In other words, what counts in monastic life is basically what counts in parish life—interpersonal relationships. The difference between the two is largely one of intensity. If we compare parish life to a pot of soup simmering on a stove, monastic life is like a pressure cooker. It may surprise laypeople to hear this, because much of the internal life of a monastery remains hidden from pilgrims. As a result pilgrims and those who visit a monastery on retreat may have the illusion that monks and nuns are all holy people who spend most of their time in peaceful communion with God. In reality, a monastic community consists of broken people living a life of repentance. Like all broken people, monastics often come into intense conflict with one another, conflict which visitors and pilgrims never see because monks and nuns tend not to “wash their dirty linen in public.” What the visitor to a monastery experiences in the gracious hospitality and respectful distance is absolutely genuine, but it has little to do with the experience of the monks and nuns themselves. Outsiders who visit a monastery may consider the members of the community to be “perfect, holy, peaceful, and sinless,” but members of the community know better. We recognize our own faults, and we quickly point out those of our neighbors, even though we know we shouldn’t. The basic difference between monastic life and parish life in this respect, then, is that the problems in a monastery become far more severe, but the solutions become even more profound and life-changing.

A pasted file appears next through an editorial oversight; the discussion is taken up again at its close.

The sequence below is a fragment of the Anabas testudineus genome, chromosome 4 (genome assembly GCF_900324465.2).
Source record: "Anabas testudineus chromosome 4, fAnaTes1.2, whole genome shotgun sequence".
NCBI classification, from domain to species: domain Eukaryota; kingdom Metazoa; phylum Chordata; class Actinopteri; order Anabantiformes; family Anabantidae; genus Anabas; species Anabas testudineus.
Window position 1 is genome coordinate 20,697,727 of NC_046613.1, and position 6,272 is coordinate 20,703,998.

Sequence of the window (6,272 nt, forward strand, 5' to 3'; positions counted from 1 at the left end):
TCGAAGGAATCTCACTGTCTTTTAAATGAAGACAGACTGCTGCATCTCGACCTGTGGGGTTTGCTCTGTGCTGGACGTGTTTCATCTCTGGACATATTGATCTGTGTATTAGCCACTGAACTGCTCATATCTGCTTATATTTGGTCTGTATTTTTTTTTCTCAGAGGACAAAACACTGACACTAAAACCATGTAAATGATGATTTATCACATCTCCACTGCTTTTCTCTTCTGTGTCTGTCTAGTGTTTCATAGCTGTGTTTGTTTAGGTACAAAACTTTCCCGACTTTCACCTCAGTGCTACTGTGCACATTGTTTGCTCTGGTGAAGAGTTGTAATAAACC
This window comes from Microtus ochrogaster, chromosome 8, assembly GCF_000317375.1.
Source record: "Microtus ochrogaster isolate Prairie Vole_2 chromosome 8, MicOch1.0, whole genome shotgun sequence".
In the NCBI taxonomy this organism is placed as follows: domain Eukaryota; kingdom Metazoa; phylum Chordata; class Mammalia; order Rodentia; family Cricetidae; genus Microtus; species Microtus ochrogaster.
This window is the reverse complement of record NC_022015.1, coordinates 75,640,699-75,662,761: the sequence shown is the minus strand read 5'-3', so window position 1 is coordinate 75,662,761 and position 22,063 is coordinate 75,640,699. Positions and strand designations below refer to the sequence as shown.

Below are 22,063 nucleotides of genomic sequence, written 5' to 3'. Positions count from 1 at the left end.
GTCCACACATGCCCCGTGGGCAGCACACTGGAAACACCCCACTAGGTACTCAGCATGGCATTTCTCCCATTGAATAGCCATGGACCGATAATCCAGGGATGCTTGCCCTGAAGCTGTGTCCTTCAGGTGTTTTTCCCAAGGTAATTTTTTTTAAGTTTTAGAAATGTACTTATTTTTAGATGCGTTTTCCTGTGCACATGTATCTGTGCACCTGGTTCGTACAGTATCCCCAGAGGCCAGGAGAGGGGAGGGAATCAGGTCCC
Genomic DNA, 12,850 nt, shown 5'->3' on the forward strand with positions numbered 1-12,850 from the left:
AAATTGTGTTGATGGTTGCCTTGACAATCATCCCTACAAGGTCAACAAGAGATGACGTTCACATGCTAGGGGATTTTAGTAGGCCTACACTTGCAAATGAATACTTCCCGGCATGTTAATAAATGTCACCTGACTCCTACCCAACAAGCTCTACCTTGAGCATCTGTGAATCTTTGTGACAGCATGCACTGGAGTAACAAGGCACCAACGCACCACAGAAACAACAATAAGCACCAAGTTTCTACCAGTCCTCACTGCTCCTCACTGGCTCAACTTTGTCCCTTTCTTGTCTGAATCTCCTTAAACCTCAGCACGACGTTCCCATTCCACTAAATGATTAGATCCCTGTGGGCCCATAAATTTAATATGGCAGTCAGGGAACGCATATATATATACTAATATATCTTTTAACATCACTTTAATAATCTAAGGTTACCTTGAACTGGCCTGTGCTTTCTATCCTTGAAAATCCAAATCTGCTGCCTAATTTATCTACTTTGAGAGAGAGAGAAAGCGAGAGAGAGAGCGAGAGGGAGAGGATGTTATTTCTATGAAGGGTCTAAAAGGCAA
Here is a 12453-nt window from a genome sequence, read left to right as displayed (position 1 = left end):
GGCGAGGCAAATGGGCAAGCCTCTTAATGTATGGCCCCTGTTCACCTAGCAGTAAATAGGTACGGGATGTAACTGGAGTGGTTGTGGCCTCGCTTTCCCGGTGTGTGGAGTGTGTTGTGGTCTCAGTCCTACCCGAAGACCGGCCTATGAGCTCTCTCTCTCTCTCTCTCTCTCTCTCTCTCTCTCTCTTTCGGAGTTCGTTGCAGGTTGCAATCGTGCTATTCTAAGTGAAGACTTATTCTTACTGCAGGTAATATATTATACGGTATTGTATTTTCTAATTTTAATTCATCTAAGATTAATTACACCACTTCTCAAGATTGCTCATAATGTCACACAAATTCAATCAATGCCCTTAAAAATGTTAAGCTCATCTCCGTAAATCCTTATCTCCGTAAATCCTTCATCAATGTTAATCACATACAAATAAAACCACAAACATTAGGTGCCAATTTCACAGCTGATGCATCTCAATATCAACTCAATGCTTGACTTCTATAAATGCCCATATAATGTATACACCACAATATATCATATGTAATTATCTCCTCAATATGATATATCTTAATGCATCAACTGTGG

Some people ask whether good prayer leads to better interpersonal relations or whether good interpersonal relations lead to better prayer. I have no idea how to answer that question. I suspect that we have here an instance of reciprocal causation. They say that in any average monastery nine out of ten who come to try the life end up leaving. It’s all about handling the pressure of interpersonal relationships. Either you give up and go away or you stay and make it work. Ultimately there is only one way to make the monastic life work—by demonstrating the willingness to resolve conflict by forgiving others, asking their forgiveness, reconciling with them, and by humbling yourself even when you think you are right. The prayer of St. Ephraim—especially the part that reminds us to see our own failings and not to judge and condemn our brothers and sisters—applies every day of the year, not just during Great Lent. Sadly, this process does not take place in every monastery, and as a result the monasteries which are healthy are very, very healthy, while the monasteries that go bad go very, very bad. In either case, they serve as an example to the parish, either as a paradigm or as a warning.